deferential standard for reviewing prisoners’ rights claims” (p. 229). Several lower federal
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Criminal Justice Review
courts read the above dicta as a roadmap for applying the Turner test well outside its
original First Amendment boundaries so as to govern challenges arising under (a) the Fourth
Amendment (see Doe v. Delie, 2001), (b) the prohibition of cruel and unusual punishment
(see, e.g., Tillman v. Lebanon County Correctional Facility, 2000), (c) pretrial detention
(see, e.g., Hause v. Vaught, 1993), (d) statutory rights (see, e.g., Gates v. Deukmejian,
1999), and (e) equal protection challenges to dissimilar treatment based on race (see, e.g.,
White v. Morris, 1993), gender (see, e.g., Klinger v. Department of Corrections, 1994), and
religious affiliation (see, e.g., Salaam v. Robinson, 1993).
In 2005, the Supreme Court in Johnson v. California (2005) repudiated its prior charac-
terization of the Turner test as the “unitary” standard by confining it to situations in which
asserted rights are “inconsistent with proper incarceration” (p. 1149). Johnson thus broke
ground for the bifurcation of prisoners’ rights—a constitutional divide between those cases
governed by Turner and those by amendment-specific tests.
This survey charts the bifurcation of prisoners’ rights as well as other major developments
in prisoners’ constitutional rights by selectively examining cases decided by the United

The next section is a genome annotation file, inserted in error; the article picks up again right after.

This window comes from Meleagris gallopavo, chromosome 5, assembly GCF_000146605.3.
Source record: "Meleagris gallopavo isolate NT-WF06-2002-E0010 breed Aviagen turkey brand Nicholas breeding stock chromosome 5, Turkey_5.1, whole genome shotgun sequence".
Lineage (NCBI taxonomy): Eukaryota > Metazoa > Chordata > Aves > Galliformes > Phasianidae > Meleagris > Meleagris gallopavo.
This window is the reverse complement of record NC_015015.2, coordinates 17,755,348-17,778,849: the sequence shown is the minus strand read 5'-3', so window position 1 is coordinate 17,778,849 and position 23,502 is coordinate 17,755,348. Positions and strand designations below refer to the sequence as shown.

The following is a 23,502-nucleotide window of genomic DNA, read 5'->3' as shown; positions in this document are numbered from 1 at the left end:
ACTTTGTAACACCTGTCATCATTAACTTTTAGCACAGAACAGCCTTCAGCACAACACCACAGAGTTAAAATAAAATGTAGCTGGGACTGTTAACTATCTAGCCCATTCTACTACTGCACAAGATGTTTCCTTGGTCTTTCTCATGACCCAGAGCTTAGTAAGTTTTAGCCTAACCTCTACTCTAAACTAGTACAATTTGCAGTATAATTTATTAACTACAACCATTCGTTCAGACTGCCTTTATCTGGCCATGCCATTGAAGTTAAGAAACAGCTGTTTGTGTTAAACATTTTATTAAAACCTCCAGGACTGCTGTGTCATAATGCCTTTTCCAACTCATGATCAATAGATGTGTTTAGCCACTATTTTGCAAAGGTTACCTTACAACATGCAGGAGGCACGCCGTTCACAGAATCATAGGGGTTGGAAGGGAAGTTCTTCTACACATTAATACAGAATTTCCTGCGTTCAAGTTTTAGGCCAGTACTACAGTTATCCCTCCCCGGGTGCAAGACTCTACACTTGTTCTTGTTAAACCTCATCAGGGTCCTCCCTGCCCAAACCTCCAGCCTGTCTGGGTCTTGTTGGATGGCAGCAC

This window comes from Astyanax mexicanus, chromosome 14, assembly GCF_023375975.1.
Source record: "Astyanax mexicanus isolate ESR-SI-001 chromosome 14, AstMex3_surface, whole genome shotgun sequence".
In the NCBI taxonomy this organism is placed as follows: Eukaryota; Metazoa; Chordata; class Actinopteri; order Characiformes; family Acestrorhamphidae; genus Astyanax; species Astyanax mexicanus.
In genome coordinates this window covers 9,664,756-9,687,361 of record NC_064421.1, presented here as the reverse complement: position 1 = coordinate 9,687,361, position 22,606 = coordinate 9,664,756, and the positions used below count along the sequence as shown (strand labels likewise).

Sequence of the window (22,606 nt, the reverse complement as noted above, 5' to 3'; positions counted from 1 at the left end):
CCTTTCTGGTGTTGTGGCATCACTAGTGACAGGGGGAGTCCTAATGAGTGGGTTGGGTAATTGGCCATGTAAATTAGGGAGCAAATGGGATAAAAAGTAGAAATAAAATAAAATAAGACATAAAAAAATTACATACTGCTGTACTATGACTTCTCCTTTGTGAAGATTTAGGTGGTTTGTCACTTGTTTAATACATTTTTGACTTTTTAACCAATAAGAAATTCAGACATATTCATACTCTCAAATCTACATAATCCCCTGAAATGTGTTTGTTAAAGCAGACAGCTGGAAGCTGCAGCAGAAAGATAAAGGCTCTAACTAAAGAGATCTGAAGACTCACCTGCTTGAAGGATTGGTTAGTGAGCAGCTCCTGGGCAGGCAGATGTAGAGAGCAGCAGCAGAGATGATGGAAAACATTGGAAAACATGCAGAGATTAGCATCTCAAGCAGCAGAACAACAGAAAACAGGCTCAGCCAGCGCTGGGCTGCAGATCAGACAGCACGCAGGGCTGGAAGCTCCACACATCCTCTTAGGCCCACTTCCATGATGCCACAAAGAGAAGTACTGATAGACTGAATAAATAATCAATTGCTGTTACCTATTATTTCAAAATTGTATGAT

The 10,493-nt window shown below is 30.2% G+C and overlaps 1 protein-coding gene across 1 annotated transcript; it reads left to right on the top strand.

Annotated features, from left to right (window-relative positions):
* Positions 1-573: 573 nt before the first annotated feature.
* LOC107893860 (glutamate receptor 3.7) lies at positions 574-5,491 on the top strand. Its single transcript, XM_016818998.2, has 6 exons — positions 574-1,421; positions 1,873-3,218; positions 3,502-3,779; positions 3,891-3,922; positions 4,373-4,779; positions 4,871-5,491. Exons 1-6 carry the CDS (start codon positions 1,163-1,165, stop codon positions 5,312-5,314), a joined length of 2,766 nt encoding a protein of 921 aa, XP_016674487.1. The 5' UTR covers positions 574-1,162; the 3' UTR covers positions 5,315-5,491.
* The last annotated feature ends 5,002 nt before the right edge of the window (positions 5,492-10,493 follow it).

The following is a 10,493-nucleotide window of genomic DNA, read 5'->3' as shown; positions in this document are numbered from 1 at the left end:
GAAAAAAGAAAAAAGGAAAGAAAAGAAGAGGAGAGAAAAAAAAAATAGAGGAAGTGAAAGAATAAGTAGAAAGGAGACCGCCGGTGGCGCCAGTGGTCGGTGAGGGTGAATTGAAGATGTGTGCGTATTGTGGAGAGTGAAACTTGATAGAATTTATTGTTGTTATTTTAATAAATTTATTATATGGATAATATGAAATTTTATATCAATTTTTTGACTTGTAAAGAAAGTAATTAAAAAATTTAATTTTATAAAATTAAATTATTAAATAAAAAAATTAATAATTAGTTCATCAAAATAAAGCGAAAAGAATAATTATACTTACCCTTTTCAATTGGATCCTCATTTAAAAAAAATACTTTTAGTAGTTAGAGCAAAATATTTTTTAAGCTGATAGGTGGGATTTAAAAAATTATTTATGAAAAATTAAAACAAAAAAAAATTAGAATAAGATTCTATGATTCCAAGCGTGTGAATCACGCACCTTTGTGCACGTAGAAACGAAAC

States Courts of Appeals during 2004-2005 and recommended for full-text publication in the
Federal Reporter (3rd series). The author selected these cases because they address persis-
tent, important, or emergent constitutional issues raised by penal confinement.
During 2003, the year of the most recent tally, there were 2,761 private prisoner civil
rights appeals and 210 prison conditions appeals from U.S District Courts to U.S. Courts
of Appeals (Sourcebook of Criminal Justice Statistics Online, 2005, pp. 461-464). These
numbers represent a dramatic decline from 8,053 private prisoner civil rights filings in 1996
(Sourcebook of Criminal Justice Statistics Online, 2005, pp. 461-464). State inmate civil
rights filings in U.S. District Courts, which totaled slightly less than 40,000 in 1996, fell
to 13,708 in 2003, of which 9,108 addressed prison conditions (Sourcebook of Criminal
Justice Statistics Online
, 2005, pp. 461-464). Impediments to litigation created by the
Prison Reform Litigation Act likely account for much of this decline (Schlanger, 2003).
First Amendment Freedoms
Prison rules and policies that have no counterpart in the civilian community have long
curtailed prisoners’ ability to exercise First Amendment freedoms (Robertson, 2000).
Inmates have repeatedly challenged the constitutionality of these rules and policies. At the
behest of the Supreme Court, lower courts have applied the Turner test in adjudicating these
challenges.
Religious Freedom
The Supreme Court in O’Lone v. Estate of Shabazz (1987) embraced Turner’s reason-
ableness test as the governing standard in free exercise of religion claims. Dissenting,
Justice Brennan feared that this test would render First Amendment rights subservient to
the bureaucratic values of efficiency and administrative expertise. His concerns found